I ended the night by going to the Opera Bastille to see Romeo and Juliette.
On Thursday, I began the morning at Notre Dame. I had tried to go the day before, but learned that they’ve changed their ticket policy, and you have to reserve a spot using a kiosk in order to wait in line to buy a ticket. It sounds a little complicated, but once I got the hang of it, It was pretty useful. I reserved a 10:30am spot and then walked to Sainte Chapelle to look at the stained glass inside the nave, and then walked back to Notre Dame to wait in line.
Then I met up with Taylor and she took me to visit “the sandwich guy.” This guy has a stall called Miam Miam (yum yum) at Marche des Enfants Rouges and makes incredibly awesome sandwiches. We got an amazing vegetarian sandwich from him and went to a nearby park (Square du Temple) to eat.
After lunch, we walked to the Picasso Museum. I was excited to see their Guernica exhibit, but realized when I got there that the exhibit was about Guernica and that the original painting has been permanently installed in Madrid since 1992. The exhibit did share some interesting information about the process of the painting, including sketches and photographs of the work in progress, and artwork made by other artists inspired by Picasso's work, like this amazing detail of a woodcut that was over ten feet tall!
Later that night, we went to the Centre Pompidou. Taylor currently works there as a tour guide there and was able to show me the ins and outs of the museum. Sheila Hicks was having a show when I was there (that comes down soon), and I felt incredibly lucky to see it. I loved looking at her sketchbooks and watching the videos about her process. I love it when museums include information about an artists' process in an exhibition; it brings the work to life in a different way.
In the gallery next to the Sheila Hicks show, there was an exhibit by South African photographer David Goldblatt. I love all of the textures he was able to capture in this image.
After looking at the special exhibits, we went upstairs to the permanent collection. One of my favorite pieces was this painting by Ivan Pouni called The Red Violin. It reminds me of a flag or quilt or some other type of textile object.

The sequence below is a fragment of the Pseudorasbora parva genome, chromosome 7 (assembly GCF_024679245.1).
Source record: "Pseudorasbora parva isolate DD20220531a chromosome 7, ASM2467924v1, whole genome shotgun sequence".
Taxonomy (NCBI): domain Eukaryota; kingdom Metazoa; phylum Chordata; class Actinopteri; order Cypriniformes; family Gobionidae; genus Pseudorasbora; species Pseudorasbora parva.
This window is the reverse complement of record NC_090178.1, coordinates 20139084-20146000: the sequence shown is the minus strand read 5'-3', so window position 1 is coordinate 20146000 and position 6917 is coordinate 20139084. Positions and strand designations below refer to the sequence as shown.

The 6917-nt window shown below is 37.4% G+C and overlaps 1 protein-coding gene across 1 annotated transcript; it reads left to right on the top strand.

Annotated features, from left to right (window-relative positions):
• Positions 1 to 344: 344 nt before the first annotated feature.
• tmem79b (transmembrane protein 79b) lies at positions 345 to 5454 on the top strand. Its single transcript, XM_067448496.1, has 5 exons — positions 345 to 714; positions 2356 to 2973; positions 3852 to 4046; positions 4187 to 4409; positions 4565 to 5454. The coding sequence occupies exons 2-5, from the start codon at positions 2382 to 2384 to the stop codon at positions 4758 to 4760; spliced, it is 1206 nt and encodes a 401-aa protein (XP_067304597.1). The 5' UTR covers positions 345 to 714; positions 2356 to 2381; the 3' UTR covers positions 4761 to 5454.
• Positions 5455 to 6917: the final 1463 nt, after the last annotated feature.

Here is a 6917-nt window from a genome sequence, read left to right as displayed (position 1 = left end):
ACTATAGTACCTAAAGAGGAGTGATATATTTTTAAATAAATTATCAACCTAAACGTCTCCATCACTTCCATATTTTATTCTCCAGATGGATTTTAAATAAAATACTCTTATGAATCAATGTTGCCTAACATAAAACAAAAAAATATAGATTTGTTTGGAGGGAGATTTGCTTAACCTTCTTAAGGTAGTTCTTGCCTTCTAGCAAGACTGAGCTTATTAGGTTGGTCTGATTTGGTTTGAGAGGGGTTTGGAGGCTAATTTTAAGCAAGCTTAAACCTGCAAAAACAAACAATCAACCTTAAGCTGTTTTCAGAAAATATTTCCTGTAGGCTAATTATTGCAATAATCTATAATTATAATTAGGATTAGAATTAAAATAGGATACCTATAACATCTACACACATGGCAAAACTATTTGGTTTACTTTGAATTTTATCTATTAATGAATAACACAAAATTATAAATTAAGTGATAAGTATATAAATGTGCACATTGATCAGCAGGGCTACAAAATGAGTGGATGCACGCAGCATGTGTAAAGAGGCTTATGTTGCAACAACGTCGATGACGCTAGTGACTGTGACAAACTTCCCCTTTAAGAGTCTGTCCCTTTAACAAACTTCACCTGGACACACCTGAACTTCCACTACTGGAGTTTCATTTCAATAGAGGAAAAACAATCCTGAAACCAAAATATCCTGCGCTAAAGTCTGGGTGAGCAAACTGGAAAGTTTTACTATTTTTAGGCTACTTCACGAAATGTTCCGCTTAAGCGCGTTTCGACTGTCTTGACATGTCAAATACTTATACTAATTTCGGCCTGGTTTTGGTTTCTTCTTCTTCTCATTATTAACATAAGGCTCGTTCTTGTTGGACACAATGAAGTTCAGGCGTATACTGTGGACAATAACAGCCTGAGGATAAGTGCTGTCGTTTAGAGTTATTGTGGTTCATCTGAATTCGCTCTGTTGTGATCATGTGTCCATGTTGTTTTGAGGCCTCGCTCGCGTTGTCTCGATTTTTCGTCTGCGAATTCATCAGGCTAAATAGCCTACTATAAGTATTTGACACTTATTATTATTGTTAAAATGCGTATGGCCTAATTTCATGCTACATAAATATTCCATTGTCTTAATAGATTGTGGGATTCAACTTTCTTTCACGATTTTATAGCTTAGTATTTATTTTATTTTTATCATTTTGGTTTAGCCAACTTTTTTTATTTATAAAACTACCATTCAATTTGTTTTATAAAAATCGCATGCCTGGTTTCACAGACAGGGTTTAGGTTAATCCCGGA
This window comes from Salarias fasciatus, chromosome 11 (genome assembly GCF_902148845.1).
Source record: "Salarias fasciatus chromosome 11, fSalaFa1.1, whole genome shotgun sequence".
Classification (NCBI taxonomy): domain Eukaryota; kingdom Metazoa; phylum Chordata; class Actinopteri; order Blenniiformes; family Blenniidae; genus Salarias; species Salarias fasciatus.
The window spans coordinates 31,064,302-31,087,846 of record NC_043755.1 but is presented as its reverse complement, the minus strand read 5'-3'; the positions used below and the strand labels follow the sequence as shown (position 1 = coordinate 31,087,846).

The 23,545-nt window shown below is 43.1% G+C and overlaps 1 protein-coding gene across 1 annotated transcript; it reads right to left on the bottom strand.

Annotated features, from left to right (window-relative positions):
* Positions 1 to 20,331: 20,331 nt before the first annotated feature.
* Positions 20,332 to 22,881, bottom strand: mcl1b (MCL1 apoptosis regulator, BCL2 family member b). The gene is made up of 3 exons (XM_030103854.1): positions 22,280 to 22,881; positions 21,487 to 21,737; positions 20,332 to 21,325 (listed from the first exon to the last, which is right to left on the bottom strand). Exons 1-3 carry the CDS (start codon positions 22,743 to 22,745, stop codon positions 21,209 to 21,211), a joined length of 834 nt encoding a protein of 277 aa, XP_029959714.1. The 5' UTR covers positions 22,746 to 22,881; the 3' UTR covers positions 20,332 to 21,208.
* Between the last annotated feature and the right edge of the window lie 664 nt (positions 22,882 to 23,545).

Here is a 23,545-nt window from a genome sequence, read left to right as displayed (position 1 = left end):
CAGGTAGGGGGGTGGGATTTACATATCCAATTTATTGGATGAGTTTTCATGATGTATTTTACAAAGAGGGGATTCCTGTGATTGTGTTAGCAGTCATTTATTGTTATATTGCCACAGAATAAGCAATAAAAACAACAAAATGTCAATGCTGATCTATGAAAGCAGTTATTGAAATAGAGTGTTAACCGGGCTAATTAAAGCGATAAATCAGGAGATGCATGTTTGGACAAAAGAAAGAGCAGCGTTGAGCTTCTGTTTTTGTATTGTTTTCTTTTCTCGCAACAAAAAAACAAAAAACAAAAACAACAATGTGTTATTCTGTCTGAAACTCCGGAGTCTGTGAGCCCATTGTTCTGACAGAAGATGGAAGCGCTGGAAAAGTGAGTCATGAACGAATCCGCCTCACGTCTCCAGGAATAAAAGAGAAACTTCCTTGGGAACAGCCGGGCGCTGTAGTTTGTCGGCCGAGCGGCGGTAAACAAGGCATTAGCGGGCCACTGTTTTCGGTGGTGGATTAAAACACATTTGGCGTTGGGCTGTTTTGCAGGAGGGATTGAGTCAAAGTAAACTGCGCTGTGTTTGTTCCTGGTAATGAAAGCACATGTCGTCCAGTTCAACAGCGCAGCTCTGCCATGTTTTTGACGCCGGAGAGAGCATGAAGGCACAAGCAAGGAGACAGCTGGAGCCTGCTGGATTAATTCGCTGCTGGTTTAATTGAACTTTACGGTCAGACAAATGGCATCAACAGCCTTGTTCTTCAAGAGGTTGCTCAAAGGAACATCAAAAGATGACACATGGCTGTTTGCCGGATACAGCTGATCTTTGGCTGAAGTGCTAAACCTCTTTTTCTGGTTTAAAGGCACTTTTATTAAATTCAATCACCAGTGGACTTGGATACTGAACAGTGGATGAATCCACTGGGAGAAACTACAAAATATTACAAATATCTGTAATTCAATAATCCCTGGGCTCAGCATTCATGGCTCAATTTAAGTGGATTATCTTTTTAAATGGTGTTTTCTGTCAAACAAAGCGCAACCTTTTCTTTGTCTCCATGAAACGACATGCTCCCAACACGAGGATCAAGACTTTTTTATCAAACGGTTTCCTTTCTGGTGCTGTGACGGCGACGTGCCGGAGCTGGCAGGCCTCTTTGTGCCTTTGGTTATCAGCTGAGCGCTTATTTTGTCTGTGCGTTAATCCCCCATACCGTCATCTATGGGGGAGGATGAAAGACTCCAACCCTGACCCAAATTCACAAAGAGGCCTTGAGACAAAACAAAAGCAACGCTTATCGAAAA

The views from the balcony of the Pompidou are magnificent. The museum stays open late, so I would recommend going do that you can also see the sunset.
After all of that walking, we were hungry! For our last stop of the night, we took the metro north to Pink Flamingo, a hole in the wall pizza place. We ordered an eggplant pizza and they gave us a pink balloon. We walked to the Canal St. Martin to hang out and about 15 minutes later, a guy delivered our pizza to us at the canal! We got to eat outside and enjoy the beautiful weather.
On my last full day in Paris, Taylor taught me how to create cyanotypes. We painted the paper and canvas with dye the night before, and then exposed it in the morning. She had a bag of broken pieces of glass that she had used for a mosaics class, and I I used the broken pieces to create designs. I love the color of the dye as it begins to develop in the light. We went for a run around her neighborhood and then came back to rinse off the prints and stop them from exposing.
In the afternoon, I went to the Rodin Museum. This might have been my favorite museum to visit. It’s hard to pick a favorite museum in a city so filled with art, but there was something so nice about walking around a small, intimate museum. I also really loved a lot of the sculptures and the way they were contextualized by objects he collected. The gardens were also really peaceful and it was a great place to reflect on the awesome week I had.
I also loved this sketch of one of Rodin's sculptures that someone drew in the guest book.
I only made it to a small portion of the Pompidou's permanent collection, so I went back again on Friday night. On my second visit, I had a chance to see more of the contemporary artwork, including pieces by Jim Dine, Betrize Milhaze and Marta Minujin.
On Saturday morning, Taylor and I work up and walked to the bakery shop. During breakfast, I had an impromptu "studio visit" and we talked about her work. It's amazing to have artist friends that I have known for so long. It is so cool to see how Taylor's work has changed over the years and I am so impressed with what she is currently making and can't wait to see where she takes her work next.